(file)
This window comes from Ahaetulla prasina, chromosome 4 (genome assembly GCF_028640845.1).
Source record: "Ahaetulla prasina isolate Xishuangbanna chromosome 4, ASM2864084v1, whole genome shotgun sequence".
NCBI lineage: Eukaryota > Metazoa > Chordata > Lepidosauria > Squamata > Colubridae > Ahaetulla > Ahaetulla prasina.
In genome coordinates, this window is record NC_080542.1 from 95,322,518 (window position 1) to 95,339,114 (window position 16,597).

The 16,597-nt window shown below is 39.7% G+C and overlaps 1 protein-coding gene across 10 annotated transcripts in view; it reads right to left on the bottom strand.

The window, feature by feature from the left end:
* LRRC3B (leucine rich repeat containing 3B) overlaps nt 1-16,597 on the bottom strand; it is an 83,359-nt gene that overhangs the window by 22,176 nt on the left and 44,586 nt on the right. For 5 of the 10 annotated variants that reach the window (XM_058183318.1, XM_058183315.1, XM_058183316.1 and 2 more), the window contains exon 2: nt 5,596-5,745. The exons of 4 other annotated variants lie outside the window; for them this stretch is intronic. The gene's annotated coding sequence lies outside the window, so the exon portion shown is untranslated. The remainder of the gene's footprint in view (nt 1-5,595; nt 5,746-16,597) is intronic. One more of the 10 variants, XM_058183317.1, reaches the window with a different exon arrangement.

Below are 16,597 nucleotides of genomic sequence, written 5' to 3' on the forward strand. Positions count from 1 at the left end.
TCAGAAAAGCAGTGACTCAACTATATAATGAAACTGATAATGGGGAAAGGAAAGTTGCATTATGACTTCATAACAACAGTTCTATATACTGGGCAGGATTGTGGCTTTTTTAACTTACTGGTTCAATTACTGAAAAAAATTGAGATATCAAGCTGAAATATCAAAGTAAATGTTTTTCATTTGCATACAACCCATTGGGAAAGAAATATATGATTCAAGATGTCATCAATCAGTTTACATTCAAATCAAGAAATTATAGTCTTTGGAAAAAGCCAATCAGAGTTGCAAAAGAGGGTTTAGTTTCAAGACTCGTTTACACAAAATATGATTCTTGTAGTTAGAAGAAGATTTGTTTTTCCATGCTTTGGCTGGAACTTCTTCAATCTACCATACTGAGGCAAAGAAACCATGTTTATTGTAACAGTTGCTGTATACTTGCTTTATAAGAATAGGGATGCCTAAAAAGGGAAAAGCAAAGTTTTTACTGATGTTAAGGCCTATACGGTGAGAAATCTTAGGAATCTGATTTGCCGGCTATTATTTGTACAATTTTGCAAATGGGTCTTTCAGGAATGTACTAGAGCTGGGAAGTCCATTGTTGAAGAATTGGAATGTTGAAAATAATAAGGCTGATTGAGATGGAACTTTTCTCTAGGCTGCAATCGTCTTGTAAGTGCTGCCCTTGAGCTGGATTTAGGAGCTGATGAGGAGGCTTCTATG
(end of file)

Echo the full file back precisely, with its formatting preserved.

This window comes from Ahaetulla prasina, chromosome 4 (genome assembly GCF_028640845.1).
Source record: "Ahaetulla prasina isolate Xishuangbanna chromosome 4, ASM2864084v1, whole genome shotgun sequence".
NCBI lineage: Eukaryota > Metazoa > Chordata > Lepidosauria > Squamata > Colubridae > Ahaetulla > Ahaetulla prasina.
In genome coordinates, this window is record NC_080542.1 from 95,322,518 (window position 1) to 95,339,114 (window position 16,597).

The 16,597-nt window shown below is 39.7% G+C and overlaps 1 protein-coding gene across 10 annotated transcripts in view; it reads right to left on the bottom strand.

The window, feature by feature from the left end:
* LRRC3B (leucine rich repeat containing 3B) overlaps nt 1-16,597 on the bottom strand; it is an 83,359-nt gene that overhangs the window by 22,176 nt on the left and 44,586 nt on the right. For 5 of the 10 annotated variants that reach the window (XM_058183318.1, XM_058183315.1, XM_058183316.1 and 2 more), the window contains exon 2: nt 5,596-5,745. The exons of 4 other annotated variants lie outside the window; for them this stretch is intronic. The gene's annotated coding sequence lies outside the window, so the exon portion shown is untranslated. The remainder of the gene's footprint in view (nt 1-5,595; nt 5,746-16,597) is intronic. One more of the 10 variants, XM_058183317.1, reaches the window with a different exon arrangement.

Below are 16,597 nucleotides of genomic sequence, written 5' to 3' on the forward strand. Positions count from 1 at the left end.
TCAGAAAAGCAGTGACTCAACTATATAATGAAACTGATAATGGGGAAAGGAAAGTTGCATTATGACTTCATAACAACAGTTCTATATACTGGGCAGGATTGTGGCTTTTTTAACTTACTGGTTCAATTACTGAAAAAAATTGAGATATCAAGCTGAAATATCAAAGTAAATGTTTTTCATTTGCATACAACCCATTGGGAAAGAAATATATGATTCAAGATGTCATCAATCAGTTTACATTCAAATCAAGAAATTATAGTCTTTGGAAAAAGCCAATCAGAGTTGCAAAAGAGGGTTTAGTTTCAAGACTCGTTTACACAAAATATGATTCTTGTAGTTAGAAGAAGATTTGTTTTTCCATGCTTTGGCTGGAACTTCTTCAATCTACCATACTGAGGCAAAGAAACCATGTTTATTGTAACAGTTGCTGTATACTTGCTTTATAAGAATAGGGATGCCTAAAAAGGGAAAAGCAAAGTTTTTACTGATGTTAAGGCCTATACGGTGAGAAATCTTAGGAATCTGATTTGCCGGCTATTATTTGTACAATTTTGCAAATGGGTCTTTCAGGAATGTACTAGAGCTGGGAAGTCCATTGTTGAAGAATTGGAATGTTGAAAATAATAAGGCTGATTGAGATGGAACTTTTCTCTAGGCTGCAATCGTCTTGTAAGTGCTGCCCTTGAGCTGGATTTAGGAGCTGATGAGGAGGCTTCTATG